The Simplicity Test

A switch occurs and a light goes on. It takes a fraction of a second. The fact that it works is immediate and clear. However, what does the light reveal, what is in the darkness, and where does the light’s energy come from? The fact that illumination occurred is a simple observation, while the meaning and science of light is an expansive subject.

I made a drawing akin to the act of switching on a light. Likewise, the drawing was to be simple (i.e. providing directness and a demonstrative outcome without being overly labored). While some of these goals were attained, I found that simplicity was an abstract idea about where we stop looking or investigating and where we let complexity rest. If one compared two examples (e.g. a drawing of a light on and off) one could make an assumption or judgement about which is simpler.

Simplicity requires a reference. It is the comparison that allows for an accurate judgement. However, a judgement is not always easy. Because constraint is a key indicator of simplicity, I remain unconvinced that simplicity is synonymous with minimalism. Where simplicity requires us to stop, the minimalist impulse encourages us to look in an expansive way with less. Minimalism shows us that the criterion to make a judgement about simplicity can be too simple. In other words, what is simple is not always so simple.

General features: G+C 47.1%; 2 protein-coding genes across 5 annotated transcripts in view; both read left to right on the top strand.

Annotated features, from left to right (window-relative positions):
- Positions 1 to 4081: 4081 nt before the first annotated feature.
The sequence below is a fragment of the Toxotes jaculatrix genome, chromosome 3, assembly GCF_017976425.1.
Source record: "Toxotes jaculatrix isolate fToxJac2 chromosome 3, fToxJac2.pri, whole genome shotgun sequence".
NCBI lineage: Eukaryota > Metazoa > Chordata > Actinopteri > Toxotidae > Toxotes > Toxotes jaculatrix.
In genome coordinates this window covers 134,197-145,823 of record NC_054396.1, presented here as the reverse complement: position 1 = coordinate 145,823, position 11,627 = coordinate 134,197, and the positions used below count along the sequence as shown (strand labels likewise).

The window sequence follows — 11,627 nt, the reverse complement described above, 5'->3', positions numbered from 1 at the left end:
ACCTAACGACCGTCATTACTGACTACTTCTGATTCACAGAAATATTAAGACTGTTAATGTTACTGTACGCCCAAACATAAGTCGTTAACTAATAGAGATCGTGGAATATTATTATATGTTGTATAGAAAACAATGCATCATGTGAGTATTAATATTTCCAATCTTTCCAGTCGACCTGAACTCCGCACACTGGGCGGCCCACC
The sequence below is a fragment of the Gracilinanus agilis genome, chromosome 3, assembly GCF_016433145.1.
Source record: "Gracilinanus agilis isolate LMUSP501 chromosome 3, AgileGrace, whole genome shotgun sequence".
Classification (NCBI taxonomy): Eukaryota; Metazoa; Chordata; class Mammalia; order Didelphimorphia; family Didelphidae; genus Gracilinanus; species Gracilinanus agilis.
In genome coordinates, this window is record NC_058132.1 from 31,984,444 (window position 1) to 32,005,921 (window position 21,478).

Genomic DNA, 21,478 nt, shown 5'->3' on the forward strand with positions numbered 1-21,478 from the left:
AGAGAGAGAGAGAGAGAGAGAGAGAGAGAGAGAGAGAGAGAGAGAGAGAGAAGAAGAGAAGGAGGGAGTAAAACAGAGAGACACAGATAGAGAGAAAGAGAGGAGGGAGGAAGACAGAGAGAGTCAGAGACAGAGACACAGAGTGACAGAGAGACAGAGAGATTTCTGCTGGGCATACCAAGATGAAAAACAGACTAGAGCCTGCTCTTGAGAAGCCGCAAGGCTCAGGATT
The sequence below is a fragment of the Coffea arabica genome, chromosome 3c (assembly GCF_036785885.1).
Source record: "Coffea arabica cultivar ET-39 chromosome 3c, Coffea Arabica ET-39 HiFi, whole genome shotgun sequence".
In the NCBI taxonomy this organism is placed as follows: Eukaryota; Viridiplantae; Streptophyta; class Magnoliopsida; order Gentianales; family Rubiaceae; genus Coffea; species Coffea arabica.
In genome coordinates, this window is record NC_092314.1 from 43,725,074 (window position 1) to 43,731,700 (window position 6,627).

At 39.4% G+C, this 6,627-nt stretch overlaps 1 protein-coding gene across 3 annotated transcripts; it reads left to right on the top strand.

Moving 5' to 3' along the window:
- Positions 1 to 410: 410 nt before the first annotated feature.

It may appear like simplicity is being disparaged or an impossibility. However, simplicity can bring enhancement and order where there are challenges. When engineers and computer scientists create a structure, it may require complexity. However, the goal is not complexity. Rather, the goal is to make the complex organized, manageable, and thus simpler. On a personal level simplicity is important because we need to know the limits. When an activity adversely effect another activity, eventually we need to stop one of the pursuits for the sake of simplicity. This judgement is not often easy and requires case by case reflections to reach the best balance.

With regard to a balance, looking at my drawing, I wonder if I passed the simplicity test? The answer is that the light works, but the process and results are not so simple. It is a mix, and this is what provides a small measure of character.

4 thoughts on “The Simplicity Test

  1. Very nice Kip, well reasoned and clear. You probably remember that Brancusi said that, “simplicity was complexity resolved”.

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